Schola Cantorum, a chamber choir made up of music students from the University of Oslo, is a remarkably disciplined and mature group. In this selection of very challenging contemporary secular choral music, the group sings with security of intonation, a warmly blended tone, and sensitivity to the music's extreme demands. There's also a charged passion in their performances. The CD is essentially a vehicle for several substantial works by Norwegian composer Bjørn Morten Christophersen (born 1976), but it includes works by contemporary American choral masters such as Morten Lauridsen and Eric Whitacre, as well as several less well known Norwegian composers. The most striking piece is Whitacre's Leonardo Dreams of His Flying Machine, with a text by Charles Antonio Silvestri. Whitacre's handling of the text is breathtakingly inventive and astonishing in its aptness. He employs conventions of late Renaissance madrigal writing that at first recall Gesualdo, but he veers far beyond Gesualdo's eccentricities into a surreal polyphonic landscape that ultimately leads convincingly to a sense of being airborne. This piece is a stunner. In comparison, his most famous work, Water Night, with a text by Octavio Paz, seems tame and conventional. Christophersen is another composer who fully succeeds at pushing the bounds of choral writing while maintaining an emotional directness that never loses touch with his audience. In Gjenfødelsen, his setting of a text by painter Edvard Munch, with viola accompaniment, his use of extended vocal techniques and rich choral textures is expert, and his control of his seemingly disparate elements creates a compelling, powerfully unified composition. The sound of the hybrid SACD is warmly resonant but clean. The appealing repertoire and fine performances make this a CD that should be of strong interest to fans of contemporary choral music.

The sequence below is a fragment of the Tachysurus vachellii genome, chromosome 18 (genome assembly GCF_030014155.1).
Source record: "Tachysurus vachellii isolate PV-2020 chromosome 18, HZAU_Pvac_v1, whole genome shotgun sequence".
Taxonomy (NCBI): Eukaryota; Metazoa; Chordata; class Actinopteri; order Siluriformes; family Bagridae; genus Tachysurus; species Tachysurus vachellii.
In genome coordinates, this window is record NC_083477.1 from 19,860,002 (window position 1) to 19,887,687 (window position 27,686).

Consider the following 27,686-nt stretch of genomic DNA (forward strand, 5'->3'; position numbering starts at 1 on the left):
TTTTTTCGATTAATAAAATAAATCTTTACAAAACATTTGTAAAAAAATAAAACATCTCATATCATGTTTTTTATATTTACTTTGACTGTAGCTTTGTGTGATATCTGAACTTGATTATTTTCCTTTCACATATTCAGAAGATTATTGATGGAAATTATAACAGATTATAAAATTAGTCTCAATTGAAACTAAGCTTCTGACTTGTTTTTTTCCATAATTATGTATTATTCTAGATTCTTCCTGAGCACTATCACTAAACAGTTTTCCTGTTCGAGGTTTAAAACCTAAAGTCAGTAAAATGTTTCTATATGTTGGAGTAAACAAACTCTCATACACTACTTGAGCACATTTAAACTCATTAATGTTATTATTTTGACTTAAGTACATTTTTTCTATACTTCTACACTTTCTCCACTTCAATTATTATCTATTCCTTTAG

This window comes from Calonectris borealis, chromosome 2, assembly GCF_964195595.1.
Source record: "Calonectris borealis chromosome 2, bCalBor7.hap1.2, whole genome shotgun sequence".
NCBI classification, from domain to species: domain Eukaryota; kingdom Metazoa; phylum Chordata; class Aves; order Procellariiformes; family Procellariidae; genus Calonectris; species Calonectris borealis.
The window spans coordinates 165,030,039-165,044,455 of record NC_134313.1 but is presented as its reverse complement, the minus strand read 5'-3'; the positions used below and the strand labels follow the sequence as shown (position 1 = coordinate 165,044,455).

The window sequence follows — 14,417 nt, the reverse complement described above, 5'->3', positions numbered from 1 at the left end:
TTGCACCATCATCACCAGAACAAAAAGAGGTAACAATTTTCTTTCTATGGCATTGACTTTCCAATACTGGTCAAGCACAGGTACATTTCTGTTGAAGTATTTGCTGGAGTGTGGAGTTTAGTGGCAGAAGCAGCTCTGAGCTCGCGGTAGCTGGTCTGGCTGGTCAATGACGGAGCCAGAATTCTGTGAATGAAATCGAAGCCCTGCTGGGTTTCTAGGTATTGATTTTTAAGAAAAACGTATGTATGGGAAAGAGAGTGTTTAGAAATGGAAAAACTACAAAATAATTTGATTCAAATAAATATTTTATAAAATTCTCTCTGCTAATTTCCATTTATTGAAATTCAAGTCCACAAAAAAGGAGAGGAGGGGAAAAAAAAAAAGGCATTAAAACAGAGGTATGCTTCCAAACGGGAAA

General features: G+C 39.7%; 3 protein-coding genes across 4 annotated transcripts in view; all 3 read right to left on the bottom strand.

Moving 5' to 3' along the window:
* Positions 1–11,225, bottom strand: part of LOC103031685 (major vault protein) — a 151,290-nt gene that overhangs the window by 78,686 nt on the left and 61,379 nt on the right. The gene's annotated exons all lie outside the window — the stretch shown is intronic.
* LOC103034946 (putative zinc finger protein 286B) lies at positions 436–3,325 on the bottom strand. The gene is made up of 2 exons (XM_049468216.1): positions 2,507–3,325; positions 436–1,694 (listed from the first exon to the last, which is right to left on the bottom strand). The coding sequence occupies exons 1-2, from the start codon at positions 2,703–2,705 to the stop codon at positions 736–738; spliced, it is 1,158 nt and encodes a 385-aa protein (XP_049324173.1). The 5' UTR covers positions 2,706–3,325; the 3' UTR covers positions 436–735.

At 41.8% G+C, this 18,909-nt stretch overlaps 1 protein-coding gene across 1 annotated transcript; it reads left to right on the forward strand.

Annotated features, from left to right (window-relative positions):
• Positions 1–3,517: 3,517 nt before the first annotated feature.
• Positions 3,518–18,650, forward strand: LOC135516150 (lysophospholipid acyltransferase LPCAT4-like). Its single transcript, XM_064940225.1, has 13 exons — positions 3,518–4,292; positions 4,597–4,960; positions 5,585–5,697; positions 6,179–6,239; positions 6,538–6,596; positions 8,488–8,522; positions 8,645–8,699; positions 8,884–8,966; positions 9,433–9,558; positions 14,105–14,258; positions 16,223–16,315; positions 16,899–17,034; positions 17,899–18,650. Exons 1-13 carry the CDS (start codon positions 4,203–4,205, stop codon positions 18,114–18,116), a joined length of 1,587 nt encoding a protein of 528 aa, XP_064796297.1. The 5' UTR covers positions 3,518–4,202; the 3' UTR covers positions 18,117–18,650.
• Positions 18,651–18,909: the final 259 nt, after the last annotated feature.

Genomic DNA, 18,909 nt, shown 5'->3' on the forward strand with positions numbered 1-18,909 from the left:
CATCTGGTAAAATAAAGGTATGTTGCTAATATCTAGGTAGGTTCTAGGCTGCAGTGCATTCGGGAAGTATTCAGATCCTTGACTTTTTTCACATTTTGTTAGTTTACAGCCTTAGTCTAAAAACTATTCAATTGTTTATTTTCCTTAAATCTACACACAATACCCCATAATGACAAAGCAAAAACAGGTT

AllMusic Review by Stephen Eddins
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